There is so much about our lives as women, as moms, that we take for granted — that RBG gave us. She fought against sex discrimination, held up equal rights for women, fought for equality in governmental benefits for those who served in the military, and surviving spouse benefits, and abortion rights. She became the first female professor granted tenure at Columbia University – all before becoming a supreme court justice in 1993, appointed by then-President Bill Clinton.
Over the years, the strong opinions she offered in her dissents, and the wise words she chose to share with the world, touched our lives and our communities. She was a champion of the people, always, from helping those with disabilities to live in communities instead of being forced into institutions to being a Wonder Woman battling colon cancer and still showing up to fight for us. She did not miss a day on the bench in 1999 while enduring surgeries and treatments for cancer. She had cracked ribs, and didn’t let that stop her from being on the bench. In fact, she was on the bench for 25 years before she missed her first oral argument in January 2019. She showed up, hell or high water. She showed up for us, for our democracy.
We owe her endless gratitude for her service and loyalty, but she also deserved rest and respite while she was still with us. Every time news broke of her hospitalizations or upcoming surgeries, we all held our breath. We waited for her to reassure us that she was okay, that she was coming back to work, that she would still be here for us. We literally prayed that she would make it until Trump was out of office. She had even set that goal for herself. The weight of the world–our American democracy– should never have rested on the shoulders of an 87-year-old woman, no matter how capable and heroic she is/was.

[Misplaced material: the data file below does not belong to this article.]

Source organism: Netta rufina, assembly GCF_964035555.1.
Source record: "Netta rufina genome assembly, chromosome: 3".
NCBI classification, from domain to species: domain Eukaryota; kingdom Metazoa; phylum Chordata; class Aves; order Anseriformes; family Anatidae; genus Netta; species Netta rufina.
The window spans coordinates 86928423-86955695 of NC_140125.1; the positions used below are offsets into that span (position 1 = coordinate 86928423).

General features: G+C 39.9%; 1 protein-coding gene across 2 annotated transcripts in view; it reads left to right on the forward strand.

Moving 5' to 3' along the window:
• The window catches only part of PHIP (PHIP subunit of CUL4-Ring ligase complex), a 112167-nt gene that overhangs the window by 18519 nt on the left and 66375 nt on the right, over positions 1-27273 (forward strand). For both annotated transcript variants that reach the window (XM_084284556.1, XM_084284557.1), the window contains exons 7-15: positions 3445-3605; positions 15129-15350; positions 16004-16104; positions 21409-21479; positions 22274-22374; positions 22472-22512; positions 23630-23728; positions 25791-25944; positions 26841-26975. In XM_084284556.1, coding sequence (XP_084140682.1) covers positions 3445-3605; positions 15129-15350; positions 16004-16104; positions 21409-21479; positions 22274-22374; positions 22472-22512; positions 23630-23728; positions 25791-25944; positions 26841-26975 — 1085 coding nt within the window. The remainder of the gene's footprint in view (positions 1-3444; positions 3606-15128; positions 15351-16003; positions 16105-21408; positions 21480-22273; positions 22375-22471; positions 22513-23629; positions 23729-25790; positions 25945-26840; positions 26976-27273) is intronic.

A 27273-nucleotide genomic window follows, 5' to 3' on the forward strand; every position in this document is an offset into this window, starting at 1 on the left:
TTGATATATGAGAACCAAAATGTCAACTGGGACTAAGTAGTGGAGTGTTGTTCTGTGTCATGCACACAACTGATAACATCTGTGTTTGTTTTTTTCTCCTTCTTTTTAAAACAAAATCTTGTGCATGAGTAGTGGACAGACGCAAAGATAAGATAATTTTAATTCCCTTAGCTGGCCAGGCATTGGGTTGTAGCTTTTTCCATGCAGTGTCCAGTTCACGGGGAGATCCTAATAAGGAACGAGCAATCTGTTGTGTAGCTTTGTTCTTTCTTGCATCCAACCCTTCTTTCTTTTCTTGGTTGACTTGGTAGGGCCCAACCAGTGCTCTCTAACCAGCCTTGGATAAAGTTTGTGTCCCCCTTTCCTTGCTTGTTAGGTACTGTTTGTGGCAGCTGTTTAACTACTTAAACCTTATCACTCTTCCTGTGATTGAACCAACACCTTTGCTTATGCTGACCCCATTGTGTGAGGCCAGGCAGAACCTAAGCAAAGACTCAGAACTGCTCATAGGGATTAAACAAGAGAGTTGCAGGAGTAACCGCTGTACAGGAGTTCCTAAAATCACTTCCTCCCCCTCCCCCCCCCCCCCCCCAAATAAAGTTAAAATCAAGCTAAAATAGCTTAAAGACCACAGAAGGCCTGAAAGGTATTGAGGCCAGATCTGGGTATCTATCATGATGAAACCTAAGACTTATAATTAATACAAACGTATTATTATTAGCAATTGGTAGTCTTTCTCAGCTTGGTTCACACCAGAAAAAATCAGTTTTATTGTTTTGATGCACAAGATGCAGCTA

And, now what?
The “now what” is reverberating throughout so many households across America since yesterday evening, the day we lost our Wonder Woman, our GOAT, our Notorious RBG. The feminist warriors in us are bruised, but not broken. We can get back up. We must. Our democracy depends on us to carry the burdens that Ruth Bader Ginsburg so gingerly held for us, protected us from. It is now our job to honor her legacy and continue to do the work.
To do that, we must get out and vote. We must make the calls to our senators and implore them to do their jobs. We must not back down from the challenges, both political and social, which will continue to confront us as we fight for justice and equity.
Diana Saguilan, mom of two and a Mexican American woman, shares what RBG meant to her: “I admire her sense of community and how she understood the importance of her power in her role as a justice. She kept her integrity in all the cases she reviewed and gave her opinion regardless of who shared the bench with her.”
We must continue to share our opinions, even when we face pushback, no matter who we share the bench with. Though we did not sit on the same bench as Ruth Bader Ginsburg, we do hold a very important seat in our democracy. Maybe with her passing, on the day of the Jewish New Year, her message to us all rests in one of her iconic quotes: “Women will have achieved true equality when men share with them the responsibility of bringing up the next generation” … a reminder that our democracy cannot be achieved alone, and cannot be handed over to men alone to protect us all, especially not our current president.
Rest in peace, Justice Ruth Bader Ginsburg. We asked too much of you. You are definitely Wonder Woman.